Some caveats are in order. For one, it might be the case that law-abiding citizens are much less sensitive to the tax than criminals and tax cheats. If so, much of the crime and tax evasion can be discouraged without losing the benefits realized by law-abiding citizens. Additionally, the link between user group shares and the costs and benefits of issuing supernotes might be weaker than I have suggested. A few criminals might impose very large costs on society in the first case. Similarly, a few law-abiding citizens might realize very large benefits for society in the second case. Nonetheless, for many parameterizations of this simple model, the point remains: we cannot have our cash and eat it, too.

Finally, I take issue with the implication that a prevailing policy is good because “society has deemed it appropriate.” For one, it is not obvious that society has deemed a policy appropriate simply by virtue of observing that the policy has prevailed. One can only say for certain that the policy has survived the political process. Whether that policy maximizes social utility depends on a host of institutional details. It might be the result of concentrated benefits and dispersed costs. Or, it might be the case that society has deemed a bad policy appropriate due to rationally irrational behavior: the members of society, to paraphrase H.L. Mencken, know what they want and deserve to get it good and hard. Some prevailing policies are good. Some prevailing policies are bad. We cannot judge policies based solely on their having prevailed.

Also from this issue

Lead Essay

  • J. P. Koning looks at the world of high-denomination currency. Per American, there’s way more of it in circulation than even very rich Americans typically see. Much of it is undoubtedly used in crime and under-the-table transactions, which escape the tax system and impose in-effect taxes on the rest of us, who must make up the shortfall as fraudsters evade taxes. Koning proposes to issue high-value notes that would gradually depreciate as a way of tackling this tricky problem.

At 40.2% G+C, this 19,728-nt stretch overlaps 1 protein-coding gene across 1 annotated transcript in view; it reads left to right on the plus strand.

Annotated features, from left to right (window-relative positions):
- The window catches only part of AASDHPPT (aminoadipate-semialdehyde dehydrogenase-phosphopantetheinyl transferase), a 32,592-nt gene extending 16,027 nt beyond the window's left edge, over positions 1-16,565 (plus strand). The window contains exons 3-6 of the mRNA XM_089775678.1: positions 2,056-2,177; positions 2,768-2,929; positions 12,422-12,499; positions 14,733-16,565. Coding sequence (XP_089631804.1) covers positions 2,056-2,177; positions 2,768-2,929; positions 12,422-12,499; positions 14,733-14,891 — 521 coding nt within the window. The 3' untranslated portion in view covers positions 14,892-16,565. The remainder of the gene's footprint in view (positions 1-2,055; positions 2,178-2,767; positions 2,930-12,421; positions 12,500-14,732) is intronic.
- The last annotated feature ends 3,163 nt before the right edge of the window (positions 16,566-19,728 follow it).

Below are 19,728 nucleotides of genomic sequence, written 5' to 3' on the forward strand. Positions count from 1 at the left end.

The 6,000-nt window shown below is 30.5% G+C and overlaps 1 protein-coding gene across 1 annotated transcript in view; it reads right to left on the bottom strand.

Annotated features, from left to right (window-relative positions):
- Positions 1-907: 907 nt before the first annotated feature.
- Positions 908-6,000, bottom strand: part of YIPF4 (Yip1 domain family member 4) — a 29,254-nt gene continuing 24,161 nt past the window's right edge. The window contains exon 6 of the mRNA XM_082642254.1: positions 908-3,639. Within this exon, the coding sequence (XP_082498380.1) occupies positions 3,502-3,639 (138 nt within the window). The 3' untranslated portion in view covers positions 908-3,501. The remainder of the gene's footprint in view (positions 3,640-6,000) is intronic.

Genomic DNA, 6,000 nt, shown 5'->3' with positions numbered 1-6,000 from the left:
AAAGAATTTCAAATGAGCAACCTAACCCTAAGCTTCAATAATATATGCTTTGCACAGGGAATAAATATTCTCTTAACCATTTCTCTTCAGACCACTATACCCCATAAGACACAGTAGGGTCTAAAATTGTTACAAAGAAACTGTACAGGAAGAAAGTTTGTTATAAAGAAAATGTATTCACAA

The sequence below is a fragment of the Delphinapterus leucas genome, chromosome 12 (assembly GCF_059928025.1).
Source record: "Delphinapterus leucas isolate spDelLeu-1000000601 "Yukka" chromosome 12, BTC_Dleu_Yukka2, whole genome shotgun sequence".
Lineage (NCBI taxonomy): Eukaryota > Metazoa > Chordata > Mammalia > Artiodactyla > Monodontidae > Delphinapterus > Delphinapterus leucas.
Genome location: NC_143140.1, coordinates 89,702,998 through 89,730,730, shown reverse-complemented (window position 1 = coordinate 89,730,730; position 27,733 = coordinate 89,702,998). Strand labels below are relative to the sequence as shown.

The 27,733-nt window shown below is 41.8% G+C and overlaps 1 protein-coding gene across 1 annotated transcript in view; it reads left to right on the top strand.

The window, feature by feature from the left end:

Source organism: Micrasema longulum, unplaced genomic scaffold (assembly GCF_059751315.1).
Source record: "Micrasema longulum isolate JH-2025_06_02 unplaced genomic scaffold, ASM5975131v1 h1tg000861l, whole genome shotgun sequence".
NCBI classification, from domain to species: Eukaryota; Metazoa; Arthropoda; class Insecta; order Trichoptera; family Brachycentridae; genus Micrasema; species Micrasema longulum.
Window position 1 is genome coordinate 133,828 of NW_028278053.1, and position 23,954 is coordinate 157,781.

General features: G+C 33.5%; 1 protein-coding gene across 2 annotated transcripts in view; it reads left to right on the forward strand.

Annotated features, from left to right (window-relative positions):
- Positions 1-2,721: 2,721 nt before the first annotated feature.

Response Essays

  • James McAndrews suggests that issuing paper money with a high but gradually decreasing value might not work out well. The demand for high-value paper is large, but much of it comes from illicit enterprises, who might be willing to use force to extract value from their clients. Confusion could lead to disuse at best and to fraud at worst. But the $100 bill isn’t worth what it used to be, and in response he suggests issuing a $200 bill.

  • Joshua R. Hendrickson says that maybe high-denomination notes aren’t creating externalities in the proper sense of the term. The fact that some people don’t like off-the-books transactions does not mean that they impose actionable costs on bystanders. But if we grant the claim for the sake of argument, then a two-tiered currency with depreciation of higher-denomination notes would indeed be wise.

  • William J. Luther argues that we shouldn’t tax currency at all. We should modestly reward holding it, through a bit of deflation. Luther doubts the extent of tax evasion and other crimes committed though the use of cash. He also argues that many prohibited uses of cash, including off-the-books employment, are ubiquitous, harmless to others, and do not merit any punishment or disincentive.